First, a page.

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Poem by Walter Raleigh

The Silent Lover

PASSIONS are liken'd best to floods and streams: 
The shallow murmur, but the deep are dumb; 
So, when affection yields discourse, it seems 
The bottom is but shallow whence they come. 
    They that are rich in words, in words discover 
    That they are poor in that which makes a lover. 
WRONG not, sweet empress of my heart, 
     The merit of true passion, 
With thinking that he feels no smart, 
     That sues for no compassion.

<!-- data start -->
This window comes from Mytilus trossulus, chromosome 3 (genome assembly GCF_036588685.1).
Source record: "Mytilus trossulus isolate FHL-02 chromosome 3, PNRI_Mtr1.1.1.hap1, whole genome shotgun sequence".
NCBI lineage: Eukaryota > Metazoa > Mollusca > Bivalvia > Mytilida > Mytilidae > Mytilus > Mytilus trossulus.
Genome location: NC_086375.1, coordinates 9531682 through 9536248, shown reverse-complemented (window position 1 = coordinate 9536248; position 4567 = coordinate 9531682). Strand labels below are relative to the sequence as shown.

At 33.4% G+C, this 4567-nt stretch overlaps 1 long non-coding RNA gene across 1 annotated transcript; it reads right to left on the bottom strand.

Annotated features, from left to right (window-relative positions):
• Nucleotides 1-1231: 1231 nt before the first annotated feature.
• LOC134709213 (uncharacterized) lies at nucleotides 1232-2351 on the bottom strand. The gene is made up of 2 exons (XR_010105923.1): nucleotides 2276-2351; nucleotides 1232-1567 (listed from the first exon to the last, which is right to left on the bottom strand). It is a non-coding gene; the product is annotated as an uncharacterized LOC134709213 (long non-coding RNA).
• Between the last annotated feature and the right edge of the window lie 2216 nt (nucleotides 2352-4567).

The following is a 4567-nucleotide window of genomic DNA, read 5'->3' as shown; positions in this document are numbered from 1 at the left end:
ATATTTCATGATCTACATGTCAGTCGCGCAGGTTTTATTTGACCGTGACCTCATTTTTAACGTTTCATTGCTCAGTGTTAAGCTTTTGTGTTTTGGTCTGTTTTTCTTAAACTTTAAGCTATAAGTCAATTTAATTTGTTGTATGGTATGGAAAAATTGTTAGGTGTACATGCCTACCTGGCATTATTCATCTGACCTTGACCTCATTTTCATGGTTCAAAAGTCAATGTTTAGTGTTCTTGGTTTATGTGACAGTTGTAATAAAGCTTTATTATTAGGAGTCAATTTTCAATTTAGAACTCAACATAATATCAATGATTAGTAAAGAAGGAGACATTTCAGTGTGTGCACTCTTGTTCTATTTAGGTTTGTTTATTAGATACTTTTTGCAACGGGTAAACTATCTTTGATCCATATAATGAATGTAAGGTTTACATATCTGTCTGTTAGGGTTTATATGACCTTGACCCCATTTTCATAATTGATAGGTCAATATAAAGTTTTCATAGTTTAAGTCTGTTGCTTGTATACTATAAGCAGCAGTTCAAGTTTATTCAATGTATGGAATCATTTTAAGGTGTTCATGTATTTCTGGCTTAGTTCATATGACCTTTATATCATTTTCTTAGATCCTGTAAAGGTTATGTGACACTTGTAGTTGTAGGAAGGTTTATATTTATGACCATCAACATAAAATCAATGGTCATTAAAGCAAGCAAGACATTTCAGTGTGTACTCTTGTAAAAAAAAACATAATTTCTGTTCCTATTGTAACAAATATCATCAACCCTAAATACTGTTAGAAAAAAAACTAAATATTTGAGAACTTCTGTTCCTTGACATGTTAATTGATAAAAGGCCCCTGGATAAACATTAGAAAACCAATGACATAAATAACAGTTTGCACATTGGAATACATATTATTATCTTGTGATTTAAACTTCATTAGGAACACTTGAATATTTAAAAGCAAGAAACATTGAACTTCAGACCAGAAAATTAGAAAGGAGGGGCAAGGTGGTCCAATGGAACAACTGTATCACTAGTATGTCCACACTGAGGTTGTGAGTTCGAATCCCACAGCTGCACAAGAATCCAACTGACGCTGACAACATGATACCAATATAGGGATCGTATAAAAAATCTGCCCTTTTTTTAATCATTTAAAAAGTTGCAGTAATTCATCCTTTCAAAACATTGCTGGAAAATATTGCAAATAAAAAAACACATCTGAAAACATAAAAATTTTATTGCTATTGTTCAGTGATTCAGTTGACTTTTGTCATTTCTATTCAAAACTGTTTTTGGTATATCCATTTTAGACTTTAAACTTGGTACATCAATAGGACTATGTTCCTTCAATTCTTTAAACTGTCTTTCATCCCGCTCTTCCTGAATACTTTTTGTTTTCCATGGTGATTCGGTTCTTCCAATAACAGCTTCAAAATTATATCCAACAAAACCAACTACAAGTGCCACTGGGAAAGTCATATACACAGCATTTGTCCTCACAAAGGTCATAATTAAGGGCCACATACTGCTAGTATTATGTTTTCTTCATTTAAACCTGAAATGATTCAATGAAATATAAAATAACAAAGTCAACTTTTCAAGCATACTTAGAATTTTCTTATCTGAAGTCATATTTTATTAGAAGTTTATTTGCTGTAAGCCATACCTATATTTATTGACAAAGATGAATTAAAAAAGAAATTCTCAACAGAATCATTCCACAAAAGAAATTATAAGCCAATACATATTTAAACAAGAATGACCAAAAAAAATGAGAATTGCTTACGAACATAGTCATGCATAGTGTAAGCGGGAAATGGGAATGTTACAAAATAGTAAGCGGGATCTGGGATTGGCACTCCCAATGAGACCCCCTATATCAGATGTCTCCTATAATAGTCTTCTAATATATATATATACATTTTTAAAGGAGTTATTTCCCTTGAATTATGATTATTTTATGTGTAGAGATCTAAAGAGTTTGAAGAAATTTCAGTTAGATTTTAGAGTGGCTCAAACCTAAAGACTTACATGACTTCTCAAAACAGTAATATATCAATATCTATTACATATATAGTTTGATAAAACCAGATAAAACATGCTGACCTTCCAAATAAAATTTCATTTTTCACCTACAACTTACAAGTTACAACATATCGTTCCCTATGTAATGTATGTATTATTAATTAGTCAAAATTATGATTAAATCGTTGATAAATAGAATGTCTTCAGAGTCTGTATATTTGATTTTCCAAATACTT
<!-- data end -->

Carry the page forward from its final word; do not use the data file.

Silence in love bewrays more woe 
     Than words, though ne'er so witty: 
A beggar that is dumb, you know, 
     May challenge double pity. 
Then wrong not, dearest to my heart, 
     My true, though secret passion; 
He smarteth most that hides his smart, 
     And sues for no compassion.

Walter Raleigh

Walter Raleigh's other poems:
  1. Sestina Otiosa
  2. On the Cards and Dice
  3. If Cynthia Be a Queen
  4. On Being Challenged to Write an Epigram in the Manner of Herrick
  5. His Pilgrimage

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